C#

Use System.Environment.GetEnvironmentVariable() to get the value of an environment variable.

Amazon.CDK.Environment makeEnv(string account=null, string region=null) { return new Amazon.CDK.Environment { Account = account ?? System.Environment.GetEnvironmentVariable("CDK_DEFAULT_ACCOUNT"), Region = region ?? System.Environment.GetEnvironmentVariable("CDK_DEFAULT_REGION") }; } new MyDevStack(app, "dev", new StackProps { Env = makeEnv() });

The AWS CDK distinguishes between not specifying the env property at all and specifying it using CDK_DEFAULT_ACCOUNT and CDK_DEFAULT_REGION. The former implies that the stack should synthesize an environment-agnostic template. Constructs that are defined in such a stack cannot use any information about their environment. For example, you can't write code like if (stack.region === 'us-east-1') or use framework facilities like Vpc.fromLookup (Python: from_lookup), which need to query your AWS account.

When you pass in your environment using CDK_DEFAULT_ACCOUNT and CDK_DEFAULT_REGION, the stack will be deployed in the account and Region determined by the AWS CDK CLI at the time of synthesis. This allows environment-dependent code to work, but it also means that the synthesized template could be different based on the machine, user, or session under which it is synthesized. This behavior is often acceptable or even desirable during development, but it would probably be an anti-pattern for production use.

You can set env however you like, using any valid expression. For example, you might write your stack to support two additional environment variables to let you override the account and region at synthesis time. We'll call these CDK_DEPLOY_ACCOUNT and CDK_DEPLOY_REGION here, but you could name them anything you like, as they are not set by the AWS CDK. In the following stack's environment, we use our alternative environment variables if they're set, falling back to the default environment provided by the AWS CDK if they are not.

TypeScriptPythonJavaC#
TypeScript
new MyDevStack(app, 'dev', { env: { account: process.env.CDK_DEPLOY_ACCOUNT || process.env.CDK_DEFAULT_ACCOUNT, region: process.env.CDK_DEPLOY_REGION || process.env.CDK_DEFAULT_REGION }});
Python
MyDevStack(app, "dev", env=core.Environment( account=os.environ.get("CDK_DEPLOY_ACCOUNT", os.environ["CDK_DEFAULT_ACCOUNT"]) region=os.environ.get("CDK_DEPLOY_REGION", os.environ["CDK_DEFAULT_REGION"])
Java
public class MyApp { // Helper method to build an environment static Environment makeEnv(String account, String region) { account = (account == null) ? System.getenv("CDK_DEPLOY_ACCOUNT") : account; region = (region == null) ? System.getenv("CDK_DEPLOY_REGION") : region; account = (account == null) ? System.getenv("CDK_DEFAULT_ACCOUNT") : account; region = (region == null) ? System.getenv("CDK_DEFAULT_REGION") : region; return Environment.builder() .account(account) .region(region) .build(); } public static void main(final String argv[]) { App app = new App(); Environment envEU = makeEnv(null, null); Environment envUSA = makeEnv(null, null); new MyDevStack(app, "first-stack-us", StackProps.builder() .env(envUSA).build()); new MyDevStack(app, "first-stack-eu", StackProps.builder() .env(envEU).build()); app.synth(); } }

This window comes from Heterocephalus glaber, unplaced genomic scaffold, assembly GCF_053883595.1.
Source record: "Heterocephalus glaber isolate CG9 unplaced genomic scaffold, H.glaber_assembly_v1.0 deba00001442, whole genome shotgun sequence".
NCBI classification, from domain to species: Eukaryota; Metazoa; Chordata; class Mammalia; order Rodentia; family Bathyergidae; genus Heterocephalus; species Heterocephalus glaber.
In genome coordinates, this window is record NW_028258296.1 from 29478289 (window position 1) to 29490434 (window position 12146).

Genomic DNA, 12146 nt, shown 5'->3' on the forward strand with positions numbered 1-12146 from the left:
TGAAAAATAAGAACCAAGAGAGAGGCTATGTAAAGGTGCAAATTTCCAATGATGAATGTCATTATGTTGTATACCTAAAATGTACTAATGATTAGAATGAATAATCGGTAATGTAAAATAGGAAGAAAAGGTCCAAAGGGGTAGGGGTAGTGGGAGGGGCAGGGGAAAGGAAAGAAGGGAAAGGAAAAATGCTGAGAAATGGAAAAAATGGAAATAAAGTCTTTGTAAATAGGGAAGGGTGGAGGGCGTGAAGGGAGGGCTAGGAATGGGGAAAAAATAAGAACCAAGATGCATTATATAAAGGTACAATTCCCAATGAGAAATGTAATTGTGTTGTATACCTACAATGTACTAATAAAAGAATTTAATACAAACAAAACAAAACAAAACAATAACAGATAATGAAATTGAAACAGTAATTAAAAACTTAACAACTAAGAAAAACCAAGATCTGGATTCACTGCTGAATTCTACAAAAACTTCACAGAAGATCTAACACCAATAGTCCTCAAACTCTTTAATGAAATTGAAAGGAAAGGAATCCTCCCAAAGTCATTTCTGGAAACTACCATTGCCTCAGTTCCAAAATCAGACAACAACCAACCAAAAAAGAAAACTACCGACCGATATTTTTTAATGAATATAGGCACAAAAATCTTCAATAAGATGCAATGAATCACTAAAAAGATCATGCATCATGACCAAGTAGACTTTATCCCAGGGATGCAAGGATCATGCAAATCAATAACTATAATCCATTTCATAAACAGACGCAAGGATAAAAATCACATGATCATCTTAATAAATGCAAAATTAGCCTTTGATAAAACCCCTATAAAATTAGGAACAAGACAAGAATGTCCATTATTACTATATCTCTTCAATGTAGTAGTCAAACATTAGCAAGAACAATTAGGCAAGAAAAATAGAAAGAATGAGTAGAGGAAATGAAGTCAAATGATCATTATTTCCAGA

C#
Amazon.CDK.Environment makeEnv(string account=null, string region=null) { return new Amazon.CDK.Environment { Account = account ?? System.Environment.GetEnvironmentVariable("CDK_DEPLOY_ACCOUNT") ?? System.Environment.GetEnvironmentVariable("CDK_DEFAULT_ACCOUNT"), Region = region ?? System.Environment.GetEnvironmentVariable("CDK_DEPLOY_REGION") ?? System.Environment.GetEnvironmentVariable("CDK_DEFAULT_REGION") }; } new MyDevStack(app, "dev", new StackProps { Env = makeEnv() });

With your stack's environment declared this way, you can now write a short script or batch file like the following to set the variables from command line arguments, then call cdk deploy.

Linux/Mac OS X Windows
Linux/Mac OS X
#!bash # cdk-deploy-to.sh CDK_DEPLOY_ACCOUNT=$1 shift CDK_DEPLOY_REGION=$1 shift cdk deploy "$@"
Windows
@echo off rem cdk-deploy-to.bat set CDK_DEPLOY_ACCOUNT=%1 shift set CDK_DEPLOY_REGION=%1 shift cdk deploy %*

Then you can write additional scripts that call that script to deploy to specific environments (even multiple environments per script):

Linux/Mac OS X Windows
Linux/Mac OS X
#!bash # cdk-deploy-to-test.sh bash cdk-deploy-to.sh 123457689 us-east-1 "$@"
Windows
@echo off rem cdk-deploy-to-test.bat cdk-deploy-to 135792469 us-east-1 %*

When deploying to multiple environments, consider whether you want to continue deploying to other anvironments after a deployment fails. The following example avoids deploying to the second production environment if the first doesn't succeed.

Linux/Mac OS X Windows
Linux/Mac OS X
#!bash # cdk-deploy-to-prod.sh bash cdk-deploy-to.sh 135792468 us-west-1 "$@" || exit bash cdk-deploy-to.sh 246813579 eu-west-1 "$@"
Windows
@echo off rem cdk-deploy-to-prod.bat cdk-deploy-to 135792469 us-west-1 %* || goto :eof cdk-deploy-to 245813579 eu-west-1 %*

Developers would continue to use the normal cdk deploy command to deploy to their own AWS environments.